Sometimes I wish there were a label for those picture books that aren’t exactly so-called informational books and, therefore, not considered nonfiction. They explicitly teach a particular concept or explain a subject to children and often close with informational Notes from the Author, yet often are labeled fiction instead, due to the fact that the author surrounds the facts with fictional characters and situations.
The next two months will see the release of two such picture books that would be good additions to elementary classrooms and libraries. Let’s call them ficinformational books. (Just humor me.)
Out in February is Cindy Jenson-Elliott’s Weeds Find a Way, illustrated by Carolyn Fisher. Here, Jenson-Elliott celebrates weeds and their ability to thrive. “Weeds find a way to live where other plants can’t grow,” the book opens, as she goes on to note the “wondrous ways” weeds send their seeds out into the world, such as burrs stuck to socks or flight paths through the wind. In an informative closing note, she writes about how weeds are “actually misunderstood and underappreciated.” It’s how she makes her point in the pages that precede that final spread that makes this a good read-aloud. The text is tightly-constructed, often offering up moments of pleasing (and subtle) consonance:
[Weeds pinch] into pieces the minute you try to tug them out, spreading into a
spray of plant parts that find new spots to take root.
Fisher uses hand-lettering and mixed media and digital collage illustrations. She plays with perspective and gives readers spreads showing very close-up depictions of the ways in which weeds make their way through the world. In one spread, most of the text appears on the wings of an insect atop a flower, and on the very next spread we’re nearly down on the ground in a tangle of wildlife, right next to a bird and other insects. The text is rarely placed in a traditional straight-line format; sentences curve and even wind their way around plant stems, almost as if they’re unruly weeds themselves. Many spreads make us feel as if we’re just inches from a weed. Sometimes the compositional choices seem almost dizzying, but overall it works. This is artwork that plays with textures in an appealing way, and her color palette is rich. Many spreads bring to my mind the artwork of Pam Paparone.
This is neither formal introduction nor field guide, writes the official Kirkus review. The book, the review goes on to note, still “merits a place on the nature-study shelf of preschool and early-elementary classrooms.”
So, is it nonfiction? Somehow I doubt it would get categorized as an “informational book,” and when I look it up at the Library of Congress’ website, I see it is labeled fiction. Still, as the reviewer notes, it’s a book that elementary school libraries and science classrooms might want to consider.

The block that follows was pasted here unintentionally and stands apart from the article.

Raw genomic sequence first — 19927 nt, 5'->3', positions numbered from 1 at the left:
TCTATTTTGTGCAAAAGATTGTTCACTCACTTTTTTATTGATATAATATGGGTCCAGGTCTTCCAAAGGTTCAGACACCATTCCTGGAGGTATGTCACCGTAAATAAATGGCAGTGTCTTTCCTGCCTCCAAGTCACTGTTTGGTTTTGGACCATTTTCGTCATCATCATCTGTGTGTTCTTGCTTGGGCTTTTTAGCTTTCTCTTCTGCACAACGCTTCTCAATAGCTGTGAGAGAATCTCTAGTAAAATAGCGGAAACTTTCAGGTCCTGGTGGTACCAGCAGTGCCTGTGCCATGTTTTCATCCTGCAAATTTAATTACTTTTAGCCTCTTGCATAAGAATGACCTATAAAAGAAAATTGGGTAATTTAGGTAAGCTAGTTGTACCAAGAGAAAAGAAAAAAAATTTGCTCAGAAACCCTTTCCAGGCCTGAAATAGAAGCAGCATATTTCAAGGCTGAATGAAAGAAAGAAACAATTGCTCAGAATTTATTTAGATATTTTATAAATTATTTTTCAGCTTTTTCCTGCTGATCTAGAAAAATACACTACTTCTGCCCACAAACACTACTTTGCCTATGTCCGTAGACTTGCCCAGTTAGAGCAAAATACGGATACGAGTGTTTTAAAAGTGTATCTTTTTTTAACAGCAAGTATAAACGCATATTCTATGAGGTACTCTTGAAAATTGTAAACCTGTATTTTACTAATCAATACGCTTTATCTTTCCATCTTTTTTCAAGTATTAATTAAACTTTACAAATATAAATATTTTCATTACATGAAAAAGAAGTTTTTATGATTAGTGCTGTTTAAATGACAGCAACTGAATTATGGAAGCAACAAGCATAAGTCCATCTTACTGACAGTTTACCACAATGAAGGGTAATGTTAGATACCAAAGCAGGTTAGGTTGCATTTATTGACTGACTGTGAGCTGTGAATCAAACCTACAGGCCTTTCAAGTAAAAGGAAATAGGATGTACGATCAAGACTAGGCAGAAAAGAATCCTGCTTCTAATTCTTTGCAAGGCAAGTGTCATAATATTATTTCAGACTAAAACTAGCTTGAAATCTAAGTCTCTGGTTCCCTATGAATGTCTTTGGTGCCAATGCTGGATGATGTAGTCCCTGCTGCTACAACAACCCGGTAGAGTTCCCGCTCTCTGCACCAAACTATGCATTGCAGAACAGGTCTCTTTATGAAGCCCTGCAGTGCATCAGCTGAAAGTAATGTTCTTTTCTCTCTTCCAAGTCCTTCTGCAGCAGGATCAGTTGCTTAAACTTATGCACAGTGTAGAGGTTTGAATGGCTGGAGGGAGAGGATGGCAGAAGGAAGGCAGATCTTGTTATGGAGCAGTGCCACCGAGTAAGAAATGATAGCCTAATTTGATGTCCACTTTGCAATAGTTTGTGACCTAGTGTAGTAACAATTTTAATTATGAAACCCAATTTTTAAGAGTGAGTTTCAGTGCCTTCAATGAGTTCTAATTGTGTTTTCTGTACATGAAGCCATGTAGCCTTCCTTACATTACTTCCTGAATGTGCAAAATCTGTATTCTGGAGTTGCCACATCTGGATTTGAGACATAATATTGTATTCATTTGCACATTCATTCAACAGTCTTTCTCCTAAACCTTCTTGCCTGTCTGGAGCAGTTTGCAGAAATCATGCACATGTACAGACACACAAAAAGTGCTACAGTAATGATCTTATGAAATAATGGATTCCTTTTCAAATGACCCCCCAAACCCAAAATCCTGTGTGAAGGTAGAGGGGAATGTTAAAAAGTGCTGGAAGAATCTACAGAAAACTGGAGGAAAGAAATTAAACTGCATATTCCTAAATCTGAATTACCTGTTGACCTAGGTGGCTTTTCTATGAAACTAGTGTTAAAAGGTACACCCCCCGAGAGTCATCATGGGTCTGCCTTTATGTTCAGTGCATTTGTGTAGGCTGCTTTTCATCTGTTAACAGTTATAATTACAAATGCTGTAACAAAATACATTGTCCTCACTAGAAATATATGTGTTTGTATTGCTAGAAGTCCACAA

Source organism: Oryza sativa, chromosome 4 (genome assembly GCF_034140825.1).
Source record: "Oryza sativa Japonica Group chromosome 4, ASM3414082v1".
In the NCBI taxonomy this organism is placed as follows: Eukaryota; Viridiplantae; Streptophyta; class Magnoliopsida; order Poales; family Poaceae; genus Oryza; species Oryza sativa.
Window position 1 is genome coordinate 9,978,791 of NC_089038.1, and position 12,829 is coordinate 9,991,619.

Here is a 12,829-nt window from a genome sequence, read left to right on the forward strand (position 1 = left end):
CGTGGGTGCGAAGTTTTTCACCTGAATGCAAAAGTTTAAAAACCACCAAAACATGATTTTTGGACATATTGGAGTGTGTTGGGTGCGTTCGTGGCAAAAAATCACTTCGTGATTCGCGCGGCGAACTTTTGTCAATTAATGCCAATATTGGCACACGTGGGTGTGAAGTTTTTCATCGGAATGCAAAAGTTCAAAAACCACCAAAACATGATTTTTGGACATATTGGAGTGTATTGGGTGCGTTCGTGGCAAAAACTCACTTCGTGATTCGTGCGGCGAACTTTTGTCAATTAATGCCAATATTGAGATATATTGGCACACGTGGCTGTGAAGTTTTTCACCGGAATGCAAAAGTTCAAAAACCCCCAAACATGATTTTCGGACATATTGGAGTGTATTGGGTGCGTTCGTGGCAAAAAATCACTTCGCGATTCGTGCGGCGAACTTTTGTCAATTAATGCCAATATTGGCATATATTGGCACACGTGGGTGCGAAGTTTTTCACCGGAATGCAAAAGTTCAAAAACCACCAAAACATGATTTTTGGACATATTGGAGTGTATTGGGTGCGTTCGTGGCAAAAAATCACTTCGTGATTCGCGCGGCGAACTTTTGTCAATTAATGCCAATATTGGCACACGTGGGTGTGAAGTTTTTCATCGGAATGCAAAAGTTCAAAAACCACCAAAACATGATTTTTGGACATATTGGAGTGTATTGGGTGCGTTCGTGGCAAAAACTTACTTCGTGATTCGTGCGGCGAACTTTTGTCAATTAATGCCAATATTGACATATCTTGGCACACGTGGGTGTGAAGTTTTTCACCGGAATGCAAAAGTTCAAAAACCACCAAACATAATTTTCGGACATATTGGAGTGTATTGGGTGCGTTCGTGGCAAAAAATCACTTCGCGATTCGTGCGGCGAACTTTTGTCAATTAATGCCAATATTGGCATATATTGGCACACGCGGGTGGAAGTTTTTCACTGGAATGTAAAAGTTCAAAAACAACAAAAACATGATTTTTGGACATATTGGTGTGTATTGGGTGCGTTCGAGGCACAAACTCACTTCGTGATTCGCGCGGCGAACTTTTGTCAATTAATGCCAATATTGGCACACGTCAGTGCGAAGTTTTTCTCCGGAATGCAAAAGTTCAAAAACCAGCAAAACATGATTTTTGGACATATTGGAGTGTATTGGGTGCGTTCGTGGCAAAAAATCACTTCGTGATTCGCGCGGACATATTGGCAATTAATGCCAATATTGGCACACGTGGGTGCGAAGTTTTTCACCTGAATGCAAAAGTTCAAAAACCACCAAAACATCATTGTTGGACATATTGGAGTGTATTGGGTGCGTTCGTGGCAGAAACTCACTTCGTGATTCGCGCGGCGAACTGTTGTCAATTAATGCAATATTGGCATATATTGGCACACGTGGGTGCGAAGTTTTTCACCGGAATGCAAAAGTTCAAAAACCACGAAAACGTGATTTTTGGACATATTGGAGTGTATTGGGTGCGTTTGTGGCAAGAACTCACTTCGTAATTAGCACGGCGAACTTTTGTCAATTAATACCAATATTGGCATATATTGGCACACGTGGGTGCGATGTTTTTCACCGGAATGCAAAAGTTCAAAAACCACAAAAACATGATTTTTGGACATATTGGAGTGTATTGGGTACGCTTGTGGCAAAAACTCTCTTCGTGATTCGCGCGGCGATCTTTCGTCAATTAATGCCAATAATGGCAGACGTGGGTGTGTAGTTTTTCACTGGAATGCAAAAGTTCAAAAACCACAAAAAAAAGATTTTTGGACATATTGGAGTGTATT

You could ask the same fiction-versus-nonfiction question about Clotilde Perrin’s At the Same Moment Around the World, which was originally published in France in 2011. I don’t have to look this one up, though. It’s bound to be labeled fiction, but like Jenson-Elliott’s book, it would be a valuable addition to an elementary school classroom or library. This tall book comes out in March and is especially notable for Perrin’s dreamlike abstract illustrations, sometimes reminiscent of the artwork of Klaas Verplancke.
This delightful book takes readers on a trip ’round the world, showing us—as the title indicates—the same moment across time zones and countries and giving us a glimpse into the daily lives of people all over the globe. The book opens at six in the morning in Dakar, Senegal, where a young boy is helping his father count fish caught at the shore during the night.
But at the exact same moment, it’s eight in the morning in Sofia, Bulgaria, where a young boy chases after a school bus; two in the afternoon in Shanghai, where Chen practices for the Lunar New Year parade; and two in the morning in the Amazon rainforest near Manaus, Brazil, where “Ana has quite a shock.” (Mysteriously, she’s out for a very early-morning stroll in the forest next to her house, and she sees a snake curled around a tree.)
A baby is born in Peru; a girl on a train in Arizona watches the desert pass by; Lexi in Nuuk, Greenland, can’t sleep; and so on. This one will entertain children while they simultaneously wrap their heads around the notion of time zones; best of all, the art is detailed and tells many stories within the larger story for observant eyes. This is one to pore over. (And, for the record, the starred Kirkus review describes this one as no less than a “very fine working of story, information, art and culture.” That about covers it!)
The book closes with a note about time zones and, lo and behold, a wonderful world map that folds out from the very back, showing us the characters we meet in the book and where their homes are on the globe. Elementary (and even middle school) geography teachers, take happy note of this one!
How either one of these books gets labeled is secondary to the fact that each one entertains while teaching, and each is filled with sophisticated, eye-catching artwork, which every child deserves.
Julie Danielson (Jules) conducts interviews and features of authors and illustrators at Seven Impossible Things Before Breakfast, a children's literature blog primarily focused on illustration and picture books.